Let's Get Crazy: Predictions for the Unpredictable College Football Playoff

Florida State Seminoles quarterback Jameis Winston playing Georgia Tech. Jeremy Brevard-USA TODAY Sports

A Rose Bowl featuring two Heisman Trophy winners?

Been there, done that (2006, the BCS Championship game, in which USC's Reggie Bush and Matt Leinart came up short versus Texas).

A January bowl in Pasadena featuring Jameis Winston and Florida State?

Seen that, too (last January, the final BCS Championship game, in which the Seminoles edged Auburn, 34-31).

A January bowl pitting two Heisman Trophy winners against one another?

Uh-huh (the 2009 BCS Championship game, in which Florida and Tim Tebow prevailed against Oklahoma and Sam Bradford).

A January game in the Superdome featuring Ohio State and a Southeastern Conference Champ?

Yup (2008, when the Buckeyes lost to LSU, 38-24, in the BCS Championship Game).

A championship game pitting Urban Meyer against Nick Saban?

Again, check (both the 2008 and 2009 SEC Championship games).

A January bowl that has national championship implications in which Lane Kiffin is the offensive coordinator?

Bingo (that aforementioned 2006 BCS Championship game)!

It may be a new year and a new era for college football with today's inaugural four-team playoff (something that has been a fixture in Canadian college football for 50 years, by the way), but familiarity will also play a role in today's pair of semi-finals. In fact, all four schools (Alabama, Florida State, Ohio State and Oregon) have played in a national championship game in the past seven years and only one coach, the Ducks' Mark Helfrich, is making his debut in a January game with title implications.

And yet today will be unlike anything we have ever witnessed in college football. The winner of today's Rose Bowl between the Seminoles and Ducks (5 p.m., ESPN) will play one more game as will the victor in tonight's Sugar Bowl between the Crimson Tide and Buckeyes (8:30 p.m., ESPN). That contest will take place a week from today at AT&T Stadium in Arlington, Texas.

What else will be different? Well, you likely will not hear as much debate about the deserving teams excluded from the national championship game, although this year has some of that grumbling. Texas Christian, the only school in the nation that finished in the top 10 in both Scoring Offense (2nd) and Scoring Defense (8th), failed to make the cut. On New Year's Eve in Atlanta the Horned Frogs hung 42 points on Mississippi, which had entered the game as the nation's top scoring defense, in a 42-3 Peach Bowl rout.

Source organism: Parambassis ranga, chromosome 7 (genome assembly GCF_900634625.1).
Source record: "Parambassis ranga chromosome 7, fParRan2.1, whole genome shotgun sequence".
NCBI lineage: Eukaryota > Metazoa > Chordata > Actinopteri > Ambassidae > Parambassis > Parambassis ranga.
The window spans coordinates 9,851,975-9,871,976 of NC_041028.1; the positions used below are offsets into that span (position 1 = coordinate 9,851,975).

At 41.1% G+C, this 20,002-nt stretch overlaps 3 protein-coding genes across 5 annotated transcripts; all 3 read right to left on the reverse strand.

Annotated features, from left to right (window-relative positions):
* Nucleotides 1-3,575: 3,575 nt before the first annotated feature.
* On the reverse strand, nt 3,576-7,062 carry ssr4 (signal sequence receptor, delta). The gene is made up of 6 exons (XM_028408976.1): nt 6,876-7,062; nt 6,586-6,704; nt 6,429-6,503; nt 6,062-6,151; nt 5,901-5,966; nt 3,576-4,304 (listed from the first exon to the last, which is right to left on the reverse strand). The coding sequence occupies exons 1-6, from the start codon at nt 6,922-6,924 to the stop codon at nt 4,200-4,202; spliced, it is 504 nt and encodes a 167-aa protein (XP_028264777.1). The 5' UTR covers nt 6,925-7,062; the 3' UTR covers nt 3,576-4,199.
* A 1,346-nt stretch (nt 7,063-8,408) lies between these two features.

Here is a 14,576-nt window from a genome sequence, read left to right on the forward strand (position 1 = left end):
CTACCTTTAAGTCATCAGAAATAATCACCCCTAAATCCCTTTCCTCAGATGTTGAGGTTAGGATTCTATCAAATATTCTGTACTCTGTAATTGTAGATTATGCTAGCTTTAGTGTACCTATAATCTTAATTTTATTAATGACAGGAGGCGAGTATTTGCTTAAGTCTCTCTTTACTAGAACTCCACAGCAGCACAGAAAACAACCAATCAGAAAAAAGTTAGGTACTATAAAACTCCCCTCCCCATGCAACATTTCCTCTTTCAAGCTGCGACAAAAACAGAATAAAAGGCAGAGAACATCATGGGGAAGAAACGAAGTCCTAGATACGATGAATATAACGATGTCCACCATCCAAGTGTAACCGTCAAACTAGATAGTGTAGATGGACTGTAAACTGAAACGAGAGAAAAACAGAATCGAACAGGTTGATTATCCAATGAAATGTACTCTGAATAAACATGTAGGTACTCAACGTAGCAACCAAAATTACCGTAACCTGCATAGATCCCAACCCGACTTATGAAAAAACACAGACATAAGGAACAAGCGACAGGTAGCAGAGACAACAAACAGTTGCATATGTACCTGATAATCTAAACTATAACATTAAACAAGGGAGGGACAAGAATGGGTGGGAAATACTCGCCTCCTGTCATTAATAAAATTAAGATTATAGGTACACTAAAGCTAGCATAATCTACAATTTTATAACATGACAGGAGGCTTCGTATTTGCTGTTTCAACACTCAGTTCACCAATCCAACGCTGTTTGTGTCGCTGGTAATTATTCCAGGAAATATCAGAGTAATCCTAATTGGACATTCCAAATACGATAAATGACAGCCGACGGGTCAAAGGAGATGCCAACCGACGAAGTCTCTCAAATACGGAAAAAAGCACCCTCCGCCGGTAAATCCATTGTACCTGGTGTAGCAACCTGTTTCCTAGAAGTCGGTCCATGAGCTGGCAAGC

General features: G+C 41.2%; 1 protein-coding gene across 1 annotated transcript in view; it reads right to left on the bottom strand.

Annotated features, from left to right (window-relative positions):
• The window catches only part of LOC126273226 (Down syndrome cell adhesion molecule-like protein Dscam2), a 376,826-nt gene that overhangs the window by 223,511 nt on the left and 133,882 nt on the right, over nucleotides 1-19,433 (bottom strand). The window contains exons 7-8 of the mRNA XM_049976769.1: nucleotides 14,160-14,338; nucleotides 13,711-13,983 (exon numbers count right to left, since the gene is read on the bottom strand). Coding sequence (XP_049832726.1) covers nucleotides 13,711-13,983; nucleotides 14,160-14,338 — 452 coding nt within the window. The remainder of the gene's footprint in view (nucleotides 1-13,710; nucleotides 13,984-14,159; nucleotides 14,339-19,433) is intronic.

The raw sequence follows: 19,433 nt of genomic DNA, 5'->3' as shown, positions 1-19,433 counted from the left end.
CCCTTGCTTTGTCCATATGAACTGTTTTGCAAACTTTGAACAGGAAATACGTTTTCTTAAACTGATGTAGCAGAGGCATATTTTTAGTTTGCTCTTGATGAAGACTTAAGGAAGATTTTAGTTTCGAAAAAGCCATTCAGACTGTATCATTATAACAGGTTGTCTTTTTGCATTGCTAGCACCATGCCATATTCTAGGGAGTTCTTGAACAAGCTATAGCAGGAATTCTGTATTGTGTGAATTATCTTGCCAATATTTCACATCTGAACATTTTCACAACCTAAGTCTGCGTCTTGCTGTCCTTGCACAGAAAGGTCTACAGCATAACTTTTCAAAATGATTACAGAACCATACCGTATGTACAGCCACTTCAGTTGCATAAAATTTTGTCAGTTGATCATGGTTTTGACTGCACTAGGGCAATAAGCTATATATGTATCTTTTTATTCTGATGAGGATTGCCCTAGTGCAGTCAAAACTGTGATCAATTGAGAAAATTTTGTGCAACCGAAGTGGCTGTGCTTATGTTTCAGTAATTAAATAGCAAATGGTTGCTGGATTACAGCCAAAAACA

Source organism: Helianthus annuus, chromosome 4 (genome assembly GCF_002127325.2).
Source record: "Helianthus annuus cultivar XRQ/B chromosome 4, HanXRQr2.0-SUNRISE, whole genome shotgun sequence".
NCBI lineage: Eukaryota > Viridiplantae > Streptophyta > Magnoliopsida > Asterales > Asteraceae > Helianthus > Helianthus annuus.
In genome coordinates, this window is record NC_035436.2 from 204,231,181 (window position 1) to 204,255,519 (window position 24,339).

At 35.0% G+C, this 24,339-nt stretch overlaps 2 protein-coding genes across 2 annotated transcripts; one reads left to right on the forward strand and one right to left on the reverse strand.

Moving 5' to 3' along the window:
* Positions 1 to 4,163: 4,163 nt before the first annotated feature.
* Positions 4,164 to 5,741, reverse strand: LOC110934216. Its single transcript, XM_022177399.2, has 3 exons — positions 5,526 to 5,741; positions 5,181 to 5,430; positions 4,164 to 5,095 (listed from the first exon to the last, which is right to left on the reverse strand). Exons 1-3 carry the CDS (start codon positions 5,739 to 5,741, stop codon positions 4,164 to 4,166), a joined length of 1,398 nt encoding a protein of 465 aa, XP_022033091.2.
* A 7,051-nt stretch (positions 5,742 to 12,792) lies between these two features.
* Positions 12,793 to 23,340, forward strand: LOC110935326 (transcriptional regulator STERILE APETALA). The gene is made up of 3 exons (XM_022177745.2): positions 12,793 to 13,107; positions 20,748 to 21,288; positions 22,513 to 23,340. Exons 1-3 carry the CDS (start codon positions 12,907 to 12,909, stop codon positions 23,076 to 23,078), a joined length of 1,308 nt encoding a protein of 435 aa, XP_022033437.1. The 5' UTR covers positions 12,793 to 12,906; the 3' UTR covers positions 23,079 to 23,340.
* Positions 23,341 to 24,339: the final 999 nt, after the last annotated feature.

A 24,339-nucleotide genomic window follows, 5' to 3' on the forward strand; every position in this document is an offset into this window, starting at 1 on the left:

You may recall that the Horned Frogs (12-1) were ranked No. 3 in the penultimate College Football Playoff selection committee rankings, then went out and walloped Iowa State 55-3, but were dropped to No. 6, behind the Buckeyes and Big 12 counterpart Baylor. While Ohio State's evisceration of Wisconsin, 59-0, in the Big Ten Championship game that day was also impressive, it is impossible to escape the notion that because the Buckeyes' fan base travels as well as any school's and spikes the Nielsen ratings better than just about everyone, they were a more attractive (read: lucrative) option.

Jeff Long, the spokesperson for the Selection Committee, explained how Ohio State leaped the Frogs by stating that, "With the (Big Ten) championship game, Ohio State demonstrated that they were a total team." TCU plays in the Big 12, which currently does not have a conference championship game. And yet, the Buckeyes were a total team that lost to an average Virginia Tech team at home by two touchdowns while the Horned Frogs fell to an 11-1 Baylor team in Waco by three points.

Does a four-team playoff create a potentially smaller degree of error in terms of the two most worthy teams than the BCS system? Absolutely. Does TCU have just as solid an argument as Ohio State or, despite their undefeated record, Florida State? They do.

Having paid our respects to TCU's outstanding season, what can we look forward to today? A few things:

--Kicking Excellence: Florida State's Robert Aguayo is nearly automatic, having converted 25 of 27 field goal tries (second-best in nation) and all 53 of his PATs. Alabama freshman punter JK Scott finished second in the nation in punting with a 46.98 average.

--Close Games: The oddsmakers have Oregon and Alabama each as a touchdown favorite, but I believe that both underdogs – Florida State and Ohio State, respectively -- will make it closer. The Seminoles, who have trailed at some point after the first quarter in their past seven games, will not press the snooze button today. Coach Jimbo Fisher has their attention.

The Buckeyes, who twice succumbed to SEC opponents in the BCS Championship Game in the past decade by at least two touchdowns, will not cower in front of mighty Alabama in what is a veritable home game for the Tide.

How do I know these things? I don't, and this is bowl season, when the unexpected is the expected. One moment Western Kentucky has a 35-point fourth-quarter lead in the Bahamas Bowl, the next moment the Hilltoppers are staving off a two-point conversion attempt by Central Michigan to win, 49-48.

It's bowl season. Anything can happen. We've seen it all before… and yet we have never seen anything like it.